Discussions around the use, transportation, diffusion and protection of traditional knowledge and wisdom related to ayahuasca have been intensifying since the year 2015, through articulation and debates between the Indigenous peoples of Acre with the Brazilian governmental agencies of internal control, patrimony and inspection. Ayahuasca has been used, for many years, as a traditional base for the spiritual and medicinal work of many aboriginal peoples, making this drink extremely important for ritual practice and for the perpetuation of the traditional knowledge and wisdom of these peoples.
It is fitting that we make an observation on the use of the term Ayahuasca. This term does not substitute the various denominations given by each people, such as kamarãpi, uni, huni, dispãnī hew, tsĩbu, caapi, gaapi, among others. Nonetheless, since the 1st Indigenous Conference on Ayahuasca, it was decided in plenary session that Ayahuasca would be used because it is a term that embraces the use of this medicine in diverse contexts.
The proposal for the first Indigenous conference to discuss issues related to ayahuasca was a reaction to the manner in which Indigenous participants were involved in the discussions during the World Ayahuasca Conference, principally at the AYA2016 — 2nd World Ayahuasca Conference, put on by ICEERS (International Center for Ethnobotanical Education, Research & Service), in the city of Rio Branco, Acre, in October 2016.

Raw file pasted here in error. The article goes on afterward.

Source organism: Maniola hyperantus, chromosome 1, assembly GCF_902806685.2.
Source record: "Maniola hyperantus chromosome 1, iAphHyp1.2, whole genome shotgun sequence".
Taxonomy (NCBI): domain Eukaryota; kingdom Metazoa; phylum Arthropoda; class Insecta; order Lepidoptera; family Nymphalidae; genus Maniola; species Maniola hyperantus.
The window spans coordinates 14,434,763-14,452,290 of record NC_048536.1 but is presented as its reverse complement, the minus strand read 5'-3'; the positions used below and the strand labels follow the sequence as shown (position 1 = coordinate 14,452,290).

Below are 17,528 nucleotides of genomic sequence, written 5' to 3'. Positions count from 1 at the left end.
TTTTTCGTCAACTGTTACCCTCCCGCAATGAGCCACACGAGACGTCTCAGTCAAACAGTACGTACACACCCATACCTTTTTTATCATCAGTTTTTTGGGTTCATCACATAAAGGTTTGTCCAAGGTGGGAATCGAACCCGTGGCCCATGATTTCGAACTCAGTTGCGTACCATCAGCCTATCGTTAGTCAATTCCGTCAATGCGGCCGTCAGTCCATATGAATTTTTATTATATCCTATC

Despite the Indigenous peoples’ ineffective participation, the discussion held during this event reinforced the necessity for deeper reflections on ways of protecting traditional wisdom related to this medicine, taking into consideration mainly the Indigenous protagonism and viewpoint, as stated in the “Open Letter from the Indigenous Peoples of Acre about the World Ayahuasca Conference.”
The importance of Indigenous protagonism in this discussion was publicly defended by the Ashaninka leader, Benki Piyãko. This position was shared and taken up by Biraci Nixiwaka Yawanawá and Joel Dëvakï Puyanawa who, together, reflected on the need for a discussion space where the Indigenous peoples would be the protagonists. This proposal was presented by Benki in December 2016, during the Assembly of the Indigenous Organizations OPITAR (the Indigenous Peoples of Tarauacá Organization), OPIRE (the Indigenous Peoples of Rio Envira Organization) and OPIRJ (the Indigenous Peoples of Rio Juruá Organization).
After deliberation, Indigenous community representatives presented the demand for the establishment of a space for dialogue on the issue that the Santo Daime churches had begun — the “patrimonialization” of ayahuasca — so that, by better understanding this concept and what it would represent for the traditional Indigenous spiritual culture, it would be possible to take a position on the theme. It was then defined that an annual event would be the official discussion space for the issues related to ayahuasca, a local “Indigenous governance,” that was started in December 2017. The chosen format was that of “conference,” and thus it was named the “Indigenous Conference on Ayahuasca.”
The first two conferences, in 2017 and 2018, reached a spectacular level of participation of Indigenous peoples and others interested in the topic. The relevance of this debate, which was conducted by the Indigenous spiritual leaders, aroused interest among the diverse layers of non-Indigenous society. Each event brought together people from a number of countries, as well as various Brazilian public institutions and civil society organizations, both national and international. Even the presence of Brazilian federal justice magistrates was registered, giving the event an important judicial nature for the claims and the themes that were discussed.